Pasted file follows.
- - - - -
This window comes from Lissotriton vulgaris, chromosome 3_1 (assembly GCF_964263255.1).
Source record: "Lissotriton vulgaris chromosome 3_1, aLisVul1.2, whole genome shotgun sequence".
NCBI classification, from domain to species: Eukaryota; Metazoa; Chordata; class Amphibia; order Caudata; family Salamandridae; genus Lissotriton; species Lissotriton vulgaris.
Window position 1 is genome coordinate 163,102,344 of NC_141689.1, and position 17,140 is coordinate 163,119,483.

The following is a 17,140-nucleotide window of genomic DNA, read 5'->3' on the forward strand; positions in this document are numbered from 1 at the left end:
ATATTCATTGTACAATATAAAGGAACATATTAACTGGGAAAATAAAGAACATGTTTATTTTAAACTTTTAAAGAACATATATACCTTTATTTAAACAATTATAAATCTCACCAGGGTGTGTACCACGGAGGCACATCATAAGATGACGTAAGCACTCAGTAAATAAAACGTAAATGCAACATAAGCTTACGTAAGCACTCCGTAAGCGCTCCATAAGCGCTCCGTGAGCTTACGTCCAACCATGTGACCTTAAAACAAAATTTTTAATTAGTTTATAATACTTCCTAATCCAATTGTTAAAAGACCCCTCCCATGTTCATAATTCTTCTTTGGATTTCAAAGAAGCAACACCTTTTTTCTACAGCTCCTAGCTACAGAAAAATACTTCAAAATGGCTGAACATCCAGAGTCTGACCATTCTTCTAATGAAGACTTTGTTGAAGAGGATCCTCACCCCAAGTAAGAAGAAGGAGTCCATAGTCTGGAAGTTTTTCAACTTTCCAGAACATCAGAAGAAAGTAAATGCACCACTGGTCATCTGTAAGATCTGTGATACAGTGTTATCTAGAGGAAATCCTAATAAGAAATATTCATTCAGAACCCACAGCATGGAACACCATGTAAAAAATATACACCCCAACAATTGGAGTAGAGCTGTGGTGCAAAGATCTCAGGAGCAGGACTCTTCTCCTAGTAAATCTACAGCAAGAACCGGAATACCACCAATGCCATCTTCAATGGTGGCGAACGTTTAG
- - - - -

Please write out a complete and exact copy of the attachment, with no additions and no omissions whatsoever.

This window comes from Lissotriton vulgaris, chromosome 3_1 (assembly GCF_964263255.1).
Source record: "Lissotriton vulgaris chromosome 3_1, aLisVul1.2, whole genome shotgun sequence".
NCBI classification, from domain to species: Eukaryota; Metazoa; Chordata; class Amphibia; order Caudata; family Salamandridae; genus Lissotriton; species Lissotriton vulgaris.
Window position 1 is genome coordinate 163,102,344 of NC_141689.1, and position 17,140 is coordinate 163,119,483.

The following is a 17,140-nucleotide window of genomic DNA, read 5'->3' on the forward strand; positions in this document are numbered from 1 at the left end:
ATATTCATTGTACAATATAAAGGAACATATTAACTGGGAAAATAAAGAACATGTTTATTTTAAACTTTTAAAGAACATATATACCTTTATTTAAACAATTATAAATCTCACCAGGGTGTGTACCACGGAGGCACATCATAAGATGACGTAAGCACTCAGTAAATAAAACGTAAATGCAACATAAGCTTACGTAAGCACTCCGTAAGCGCTCCATAAGCGCTCCGTGAGCTTACGTCCAACCATGTGACCTTAAAACAAAATTTTTAATTAGTTTATAATACTTCCTAATCCAATTGTTAAAAGACCCCTCCCATGTTCATAATTCTTCTTTGGATTTCAAAGAAGCAACACCTTTTTTCTACAGCTCCTAGCTACAGAAAAATACTTCAAAATGGCTGAACATCCAGAGTCTGACCATTCTTCTAATGAAGACTTTGTTGAAGAGGATCCTCACCCCAAGTAAGAAGAAGGAGTCCATAGTCTGGAAGTTTTTCAACTTTCCAGAACATCAGAAGAAAGTAAATGCACCACTGGTCATCTGTAAGATCTGTGATACAGTGTTATCTAGAGGAAATCCTAATAAGAAATATTCATTCAGAACCCACAGCATGGAACACCATGTAAAAAATATACACCCCAACAATTGGAGTAGAGCTGTGGTGCAAAGATCTCAGGAGCAGGACTCTTCTCCTAGTAAATCTACAGCAAGAACCGGAATACCACCAATGCCATCTTCAATGGTGGCGAACGTTTAG